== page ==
Janice Campbell's annotated Norton Anthology of English Literature.

Annotated pages in my Norton Anthology.

A book reads the better, which is our own, and has been so long known to us, that we know the topography of its blots and dog’s-ears, and can trace the dirt in it to having read it at tea with buttered muffins, or over a pipe . . . 

—Charles Lamb, from an 1802 letter to Samuel Taylor Coleridge

Annotating a book helps you understand and enjoy it more deeply than if you simply read without thinking. If you have a choice, use a good paperback with decent margins for studying complex works. That will give you room for notes and you won’t feel quite so bad about ignoring the librarian’s disapproving gaze.

Use a pencil for writing in your books, as it does not show through or distract from the story, and it can be erased if necessary. In college, I made notes with a pen , but discovered that most ballpoint inks bled through thin pages and were not acid free. If you really want to use a pen, choose something like the Micron Pigma pens that are acid free, especially if your book is old or valuable.

You may annotate in margins, on the inside of book covers, or on the blank pages at the front and back of your text. Use an index card or piece of paper if you are using a library book (not nearly as much fun). There are circumstances in which highlighting  can be appropriate, but just realize that this will ruin the book for anyone else (especially visual learners), and you may find that you cannot read it again without distraction.

Annotate Within the Text

Pencil Annotations in Homer's Odyssey.

Annotations from the first page of Homer’s Odyssey.

Inside the Covers

Word Definitions

As you read, keep an index card or piece of paper tucked into the back of the book, or write on the blank end pages. Write down words you do not know, look them up, and write down the definition. If you understand the basic meaning from the context, do not interrupt the flow of the story—just look up the word later.

Did you like that quote from Charles Lamb at the top of the page? You can read a few of Lamb’s stories and Samuel Taylor Coleridge’s poems here on our site.

And in this reading list from 1910 , there are a few candidates for practicing the skill of annotation.

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What is annotating and why do it, annotation explained, steps to annotating a source, annotating strategies.

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Software for Annotating

ProQuest Flow (sign up with your EWU email)

FoxIt PDF Reader

Adobe Reader Pro  - available on all campus computers

Track Changes in Microsoft Word

What is Annotating?

Annotating is any action that deliberately interacts with a text to enhance the reader's understanding of, recall of, and reaction to the text. Sometimes called "close reading," annotating usually involves highlighting or underlining key pieces of text and making notes in the margins of the text. This page will introduce you to several effective strategies for annotating a text that will help you get the most out of your reading.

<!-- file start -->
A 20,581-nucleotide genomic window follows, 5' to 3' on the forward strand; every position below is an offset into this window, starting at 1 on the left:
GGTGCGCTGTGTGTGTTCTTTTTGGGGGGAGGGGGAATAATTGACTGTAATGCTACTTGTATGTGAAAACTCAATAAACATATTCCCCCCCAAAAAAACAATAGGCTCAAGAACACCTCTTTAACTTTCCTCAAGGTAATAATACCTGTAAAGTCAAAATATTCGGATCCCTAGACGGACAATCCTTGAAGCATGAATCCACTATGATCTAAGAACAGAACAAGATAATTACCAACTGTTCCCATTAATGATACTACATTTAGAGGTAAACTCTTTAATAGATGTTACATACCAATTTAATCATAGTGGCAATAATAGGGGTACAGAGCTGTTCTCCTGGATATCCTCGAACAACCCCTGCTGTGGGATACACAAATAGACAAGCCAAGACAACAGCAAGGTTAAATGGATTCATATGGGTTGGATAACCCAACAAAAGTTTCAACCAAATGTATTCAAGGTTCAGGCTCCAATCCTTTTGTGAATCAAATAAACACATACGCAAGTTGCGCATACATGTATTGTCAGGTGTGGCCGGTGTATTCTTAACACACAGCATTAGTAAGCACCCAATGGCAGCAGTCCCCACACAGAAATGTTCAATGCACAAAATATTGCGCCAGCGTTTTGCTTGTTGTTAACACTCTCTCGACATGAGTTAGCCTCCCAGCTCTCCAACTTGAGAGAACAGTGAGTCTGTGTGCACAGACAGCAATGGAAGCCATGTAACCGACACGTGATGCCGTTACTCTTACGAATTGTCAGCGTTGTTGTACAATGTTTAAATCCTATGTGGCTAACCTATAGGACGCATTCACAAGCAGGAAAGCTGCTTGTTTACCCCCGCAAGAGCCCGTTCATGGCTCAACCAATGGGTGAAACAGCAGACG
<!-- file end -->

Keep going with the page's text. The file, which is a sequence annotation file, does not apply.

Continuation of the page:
Why Annotate?

By annotating a text, you will ensure that you understand what is happening in a text after you've read it. As you annotate, you should note the author's main points, shifts in the message or perspective of the text, key areas of focus, and your own thoughts as you read. However, annotating isn't just for people who feel challenged when reading academic texts. Even if you regularly understand and remember what you read, annotating will help you summarize a text, highlight important pieces of information, and ultimately prepare yourself for discussion and writing prompts that your instructor may give you. Annotating means you are doing the hard work while you read, allowing you to reference your previous work and have a clear jumping-off point for future work.

1. Survey : This is your first time through the reading

You can annotate by hand or by using document software. You can also annotate on post-its if you have a text you do not want to mark up. As you annotate, use these strategies to make the most of your efforts:

Lastly, as you annotate, make sure you are including descriptions of the text as well as your own reactions to the text. This will allow you to skim your notations at a later date to locate key information and quotations, and to recall your thought processes more easily and quickly.

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What Are Annotations?

Annotation, n..

1. The action of annotating or making notes.

3. a. concr. (usually pl. ) A note added to anything written, by way of explanation or comment.

Oxford English Dictionary

The definition of the OED (see right) seems straightforward enough. Thus our project’s guidelines incorporate a similar, yet expanded definition in the very first paragraph: “Annotations are little notes that provide useful information to enhance the understanding of a text. There are different categories of annotations like vocabulary, historical context, etc. Depending on the text, some categories will be more important, some less, and some will not be used at all.” The conscious application of these categories just starts to describe our understanding of annotation and the (meta-)reflection on annotation in practice and theory.